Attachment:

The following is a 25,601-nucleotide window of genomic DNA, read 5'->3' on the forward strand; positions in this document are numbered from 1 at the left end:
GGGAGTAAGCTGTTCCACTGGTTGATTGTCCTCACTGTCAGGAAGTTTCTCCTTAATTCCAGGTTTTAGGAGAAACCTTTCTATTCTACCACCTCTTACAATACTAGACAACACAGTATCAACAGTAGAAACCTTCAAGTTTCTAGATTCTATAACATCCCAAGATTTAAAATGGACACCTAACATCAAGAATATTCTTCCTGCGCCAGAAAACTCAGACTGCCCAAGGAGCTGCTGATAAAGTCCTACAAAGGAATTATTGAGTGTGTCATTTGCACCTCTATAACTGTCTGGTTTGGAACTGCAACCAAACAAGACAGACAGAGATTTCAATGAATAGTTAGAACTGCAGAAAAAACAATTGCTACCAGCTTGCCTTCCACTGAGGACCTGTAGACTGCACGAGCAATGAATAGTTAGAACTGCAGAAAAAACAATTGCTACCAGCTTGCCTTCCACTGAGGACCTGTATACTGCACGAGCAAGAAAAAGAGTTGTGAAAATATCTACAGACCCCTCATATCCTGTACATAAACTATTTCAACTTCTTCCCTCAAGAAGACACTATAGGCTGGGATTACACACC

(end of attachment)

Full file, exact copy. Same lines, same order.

The following is a 25,601-nucleotide window of genomic DNA, read 5'->3' on the forward strand; positions in this document are numbered from 1 at the left end:
GGGAGTAAGCTGTTCCACTGGTTGATTGTCCTCACTGTCAGGAAGTTTCTCCTTAATTCCAGGTTTTAGGAGAAACCTTTCTATTCTACCACCTCTTACAATACTAGACAACACAGTATCAACAGTAGAAACCTTCAAGTTTCTAGATTCTATAACATCCCAAGATTTAAAATGGACACCTAACATCAAGAATATTCTTCCTGCGCCAGAAAACTCAGACTGCCCAAGGAGCTGCTGATAAAGTCCTACAAAGGAATTATTGAGTGTGTCATTTGCACCTCTATAACTGTCTGGTTTGGAACTGCAACCAAACAAGACAGACAGAGATTTCAATGAATAGTTAGAACTGCAGAAAAAACAATTGCTACCAGCTTGCCTTCCACTGAGGACCTGTAGACTGCACGAGCAATGAATAGTTAGAACTGCAGAAAAAACAATTGCTACCAGCTTGCCTTCCACTGAGGACCTGTATACTGCACGAGCAAGAAAAAGAGTTGTGAAAATATCTACAGACCCCTCATATCCTGTACATAAACTATTTCAACTTCTTCCCTCAAGAAGACACTATAGGCTGGGATTACACACC